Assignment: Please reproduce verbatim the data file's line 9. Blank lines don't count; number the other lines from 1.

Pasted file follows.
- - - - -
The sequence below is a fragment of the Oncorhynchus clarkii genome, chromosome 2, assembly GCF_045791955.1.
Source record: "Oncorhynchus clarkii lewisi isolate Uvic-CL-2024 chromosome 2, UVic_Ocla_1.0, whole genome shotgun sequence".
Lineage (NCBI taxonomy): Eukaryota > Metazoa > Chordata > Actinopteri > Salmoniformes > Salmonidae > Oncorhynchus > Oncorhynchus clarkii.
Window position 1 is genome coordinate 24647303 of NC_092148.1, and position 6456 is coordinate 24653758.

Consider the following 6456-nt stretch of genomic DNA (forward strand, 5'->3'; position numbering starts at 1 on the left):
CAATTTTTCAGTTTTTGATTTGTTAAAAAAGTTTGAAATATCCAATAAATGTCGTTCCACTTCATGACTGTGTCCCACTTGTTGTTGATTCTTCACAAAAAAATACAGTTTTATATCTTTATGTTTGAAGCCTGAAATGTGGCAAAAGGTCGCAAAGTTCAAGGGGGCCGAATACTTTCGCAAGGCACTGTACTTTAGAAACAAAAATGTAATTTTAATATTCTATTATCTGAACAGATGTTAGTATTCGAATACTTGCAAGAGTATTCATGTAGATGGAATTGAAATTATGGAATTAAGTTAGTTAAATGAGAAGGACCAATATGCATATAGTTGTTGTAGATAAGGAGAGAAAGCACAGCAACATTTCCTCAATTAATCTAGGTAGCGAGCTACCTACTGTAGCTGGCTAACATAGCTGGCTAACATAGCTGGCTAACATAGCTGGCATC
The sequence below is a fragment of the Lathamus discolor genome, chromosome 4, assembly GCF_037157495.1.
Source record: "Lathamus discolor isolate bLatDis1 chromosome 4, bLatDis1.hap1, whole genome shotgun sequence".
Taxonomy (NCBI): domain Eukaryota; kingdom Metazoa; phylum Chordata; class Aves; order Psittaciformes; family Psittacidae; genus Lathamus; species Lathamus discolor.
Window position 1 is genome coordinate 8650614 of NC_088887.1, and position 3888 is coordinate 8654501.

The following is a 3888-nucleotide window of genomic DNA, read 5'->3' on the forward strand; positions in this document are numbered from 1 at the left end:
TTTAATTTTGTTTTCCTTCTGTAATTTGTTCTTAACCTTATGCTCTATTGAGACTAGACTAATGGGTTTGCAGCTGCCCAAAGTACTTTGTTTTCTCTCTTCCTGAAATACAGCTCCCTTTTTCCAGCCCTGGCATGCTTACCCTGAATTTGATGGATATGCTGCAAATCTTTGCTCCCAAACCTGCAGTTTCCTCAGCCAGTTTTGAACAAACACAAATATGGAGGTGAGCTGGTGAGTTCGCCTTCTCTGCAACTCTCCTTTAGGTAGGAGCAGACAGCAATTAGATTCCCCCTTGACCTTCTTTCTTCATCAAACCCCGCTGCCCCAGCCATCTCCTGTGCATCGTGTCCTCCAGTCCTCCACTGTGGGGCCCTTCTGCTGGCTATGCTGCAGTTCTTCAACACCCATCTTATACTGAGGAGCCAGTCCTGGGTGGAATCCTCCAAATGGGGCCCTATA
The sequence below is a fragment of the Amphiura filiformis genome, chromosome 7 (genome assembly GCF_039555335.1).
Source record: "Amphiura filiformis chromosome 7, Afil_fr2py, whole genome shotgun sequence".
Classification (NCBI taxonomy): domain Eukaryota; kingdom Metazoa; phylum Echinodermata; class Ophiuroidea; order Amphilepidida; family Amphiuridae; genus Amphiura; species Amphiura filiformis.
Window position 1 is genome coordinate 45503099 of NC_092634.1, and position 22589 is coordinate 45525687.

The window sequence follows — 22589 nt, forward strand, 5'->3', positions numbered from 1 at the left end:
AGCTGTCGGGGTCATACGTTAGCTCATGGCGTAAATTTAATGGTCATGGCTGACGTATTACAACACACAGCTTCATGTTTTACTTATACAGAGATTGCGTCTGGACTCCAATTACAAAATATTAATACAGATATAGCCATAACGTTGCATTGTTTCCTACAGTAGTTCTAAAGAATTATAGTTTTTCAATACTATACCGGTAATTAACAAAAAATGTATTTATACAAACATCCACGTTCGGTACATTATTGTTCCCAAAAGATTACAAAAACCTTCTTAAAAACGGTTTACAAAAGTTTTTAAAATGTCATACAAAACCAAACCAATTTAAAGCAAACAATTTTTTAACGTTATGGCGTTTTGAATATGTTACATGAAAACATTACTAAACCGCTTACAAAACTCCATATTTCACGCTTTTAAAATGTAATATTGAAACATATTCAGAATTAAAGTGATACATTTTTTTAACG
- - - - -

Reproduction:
Taxonomy (NCBI): domain Eukaryota; kingdom Metazoa; phylum Chordata; class Aves; order Psittaciformes; family Psittacidae; genus Lathamus; species Lathamus discolor.